Donegal Woollen Products was a small knitwear factory in 1983. James Doogan, the manager, had originally worked in Father McDyer’s knitting co-operative as featured in the previous article 'The cooperative idea in the 1960s-1980s'. This now, along with Errigal Seafood at Meenaneary, represented the role of local private capital in industrial development.
Transcript: Donegal Woollen Products - factors for success
Another private company in the area is involved in the fashion industry. Donegal Woollen Products is a spinoff from the knitting cooperative. It started in 1976 selling almost completely to the home market, but since then it has had to develop new markets in America and Japan, as well as in Europe. Its owner Jim Doogan explains why.
The business we’re in is very labour intensive and the garments are very individual. And through, we can’t compete with large mass producers, so we had to find a customer that would appreciate the quality, and the only place that customer is, is in the upmarket.
With such far flung markets the poor communications and remoteness of Donegal are a major problem, as is the local inexperience of factory work.
There’s very little industrial history. All work here has been in a casual basis, fishing and farming. It’s very difficult for us to kind of get local people attuned to working fifty weeks a year from nine to five and to appear in every day. But the quality, sometimes they’ll be much more conscientious, more loyalty to the company.
Jim Doogan feels that despite their lack of industrial experience his workers are solidly behind him. This combined with high quality goods for export markets have brought success to his company. It’s now expanding and moving into a large factory left empty by the closure of a government subsidised multinational company making synthetic carpet yarn.
A government subsidised multi-national company making synthetic carpet yarn had closed down before the OU programmes were made in 1983. Colm Regan and Proinnsias Breathnach of Maynooth University’s Geography Department had made a survey of economic developments in the area in 1981 (Regan and Breathnach, 1981). In their interviews about reasons for the closure, they found different perspectives from management and the local workforce.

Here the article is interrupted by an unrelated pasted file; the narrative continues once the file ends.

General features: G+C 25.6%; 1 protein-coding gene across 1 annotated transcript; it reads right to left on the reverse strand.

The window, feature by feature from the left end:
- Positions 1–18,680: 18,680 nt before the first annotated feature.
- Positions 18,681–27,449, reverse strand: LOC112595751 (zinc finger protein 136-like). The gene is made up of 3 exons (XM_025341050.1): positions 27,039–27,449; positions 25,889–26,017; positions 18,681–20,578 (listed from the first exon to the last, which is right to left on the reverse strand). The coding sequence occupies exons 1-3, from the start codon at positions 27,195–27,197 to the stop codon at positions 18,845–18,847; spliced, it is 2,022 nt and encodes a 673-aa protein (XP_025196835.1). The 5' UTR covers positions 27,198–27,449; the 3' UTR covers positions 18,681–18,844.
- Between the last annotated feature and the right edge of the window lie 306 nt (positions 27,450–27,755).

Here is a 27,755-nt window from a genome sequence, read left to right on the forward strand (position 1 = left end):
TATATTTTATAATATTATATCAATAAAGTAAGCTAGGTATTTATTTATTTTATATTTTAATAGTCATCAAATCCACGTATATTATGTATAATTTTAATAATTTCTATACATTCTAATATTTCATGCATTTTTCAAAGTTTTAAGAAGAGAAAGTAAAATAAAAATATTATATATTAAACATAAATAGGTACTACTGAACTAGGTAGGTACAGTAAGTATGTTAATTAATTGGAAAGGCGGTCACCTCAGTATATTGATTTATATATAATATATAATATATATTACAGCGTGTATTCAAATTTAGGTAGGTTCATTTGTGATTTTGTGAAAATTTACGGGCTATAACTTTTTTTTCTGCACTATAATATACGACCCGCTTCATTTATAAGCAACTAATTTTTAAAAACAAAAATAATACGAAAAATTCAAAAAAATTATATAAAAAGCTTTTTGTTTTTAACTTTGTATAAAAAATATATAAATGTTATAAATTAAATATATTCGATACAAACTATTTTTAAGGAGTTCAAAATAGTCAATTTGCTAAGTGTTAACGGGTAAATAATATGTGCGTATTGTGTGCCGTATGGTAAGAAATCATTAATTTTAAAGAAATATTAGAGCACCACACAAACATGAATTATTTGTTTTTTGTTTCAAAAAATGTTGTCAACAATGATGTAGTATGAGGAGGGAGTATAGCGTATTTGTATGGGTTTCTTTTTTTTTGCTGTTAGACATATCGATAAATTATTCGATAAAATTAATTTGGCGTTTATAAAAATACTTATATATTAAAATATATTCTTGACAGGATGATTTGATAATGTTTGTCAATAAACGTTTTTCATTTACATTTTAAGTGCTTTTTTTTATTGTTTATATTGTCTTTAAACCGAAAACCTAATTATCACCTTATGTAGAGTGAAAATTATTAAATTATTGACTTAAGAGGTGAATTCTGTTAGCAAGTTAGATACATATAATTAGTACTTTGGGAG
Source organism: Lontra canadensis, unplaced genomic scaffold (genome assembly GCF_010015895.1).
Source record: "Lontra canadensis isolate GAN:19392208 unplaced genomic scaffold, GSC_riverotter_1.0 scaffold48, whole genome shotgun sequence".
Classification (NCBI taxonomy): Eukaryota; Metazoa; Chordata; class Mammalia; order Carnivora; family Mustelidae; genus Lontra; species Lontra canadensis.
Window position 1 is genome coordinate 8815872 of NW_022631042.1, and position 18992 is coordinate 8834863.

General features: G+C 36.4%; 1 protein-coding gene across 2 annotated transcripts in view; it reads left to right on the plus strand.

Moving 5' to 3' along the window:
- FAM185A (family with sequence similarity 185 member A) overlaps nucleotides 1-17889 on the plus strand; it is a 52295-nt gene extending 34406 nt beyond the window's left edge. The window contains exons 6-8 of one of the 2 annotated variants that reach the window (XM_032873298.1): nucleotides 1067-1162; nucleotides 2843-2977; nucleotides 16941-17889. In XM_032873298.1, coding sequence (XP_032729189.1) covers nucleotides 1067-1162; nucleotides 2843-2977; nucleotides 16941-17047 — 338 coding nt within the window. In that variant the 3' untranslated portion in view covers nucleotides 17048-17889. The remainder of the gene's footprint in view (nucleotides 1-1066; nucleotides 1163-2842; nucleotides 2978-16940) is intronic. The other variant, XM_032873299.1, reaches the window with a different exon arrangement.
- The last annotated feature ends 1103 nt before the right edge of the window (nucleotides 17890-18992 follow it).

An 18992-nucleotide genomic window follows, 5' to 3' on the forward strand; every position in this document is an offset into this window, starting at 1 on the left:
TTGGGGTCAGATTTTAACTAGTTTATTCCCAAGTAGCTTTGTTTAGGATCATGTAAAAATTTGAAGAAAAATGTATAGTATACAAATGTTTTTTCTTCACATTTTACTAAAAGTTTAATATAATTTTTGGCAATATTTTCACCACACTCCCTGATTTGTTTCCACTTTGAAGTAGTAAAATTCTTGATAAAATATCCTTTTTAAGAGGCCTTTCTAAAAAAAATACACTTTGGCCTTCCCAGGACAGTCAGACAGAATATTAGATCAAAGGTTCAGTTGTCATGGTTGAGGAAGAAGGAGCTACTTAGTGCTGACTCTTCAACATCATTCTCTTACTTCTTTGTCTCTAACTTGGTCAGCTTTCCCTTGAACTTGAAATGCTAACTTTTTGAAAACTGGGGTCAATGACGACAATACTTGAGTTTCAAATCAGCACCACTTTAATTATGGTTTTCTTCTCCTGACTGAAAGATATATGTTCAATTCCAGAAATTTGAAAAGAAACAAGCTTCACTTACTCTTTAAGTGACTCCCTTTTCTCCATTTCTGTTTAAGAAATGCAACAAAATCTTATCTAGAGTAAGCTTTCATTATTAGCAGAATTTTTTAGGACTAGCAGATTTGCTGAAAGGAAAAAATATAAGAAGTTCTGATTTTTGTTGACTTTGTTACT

Transcript: Colm Regan: 'What caused a large multinational factory to close down...?'
What caused the branch plant of a large multinational to close down in an area where industrial jobs are scarce?
Maynooth College Geography Department published a study about the area. One of its authors explains some of the background to the closure of the multinational, Colm Reagan.
Well when we, we did the study here in 1980. We did our fieldwork here in 1980 and we subsequently came back to area about six or seven times up to 1982. And we interviewed the management before the plant closed down, and they mentioned particular items that seemed to them to cause a problem in terms of investment in this area. Specifically they mentioned the lack of an industrial consciousness among the workers, then the manager particularly singled out absenteeism, laziness and a general unwillingness to fit in with what he described as proper industrial relations.
Subsequently, we interviewed the workers and we got a different story from them, they referred to the domineering attitude of the management. They referred to the fact that the management seemed to be inflexible in that many of the workers were also involved in part time farming and that there wasn’t any flexibility worked into the plant and relations in the plant to allow them do part time farming for harvesting for taking in hay and things like that. They also referred to the fact that the plant itself physically was a problem in that they didn’t like the interior with no windows.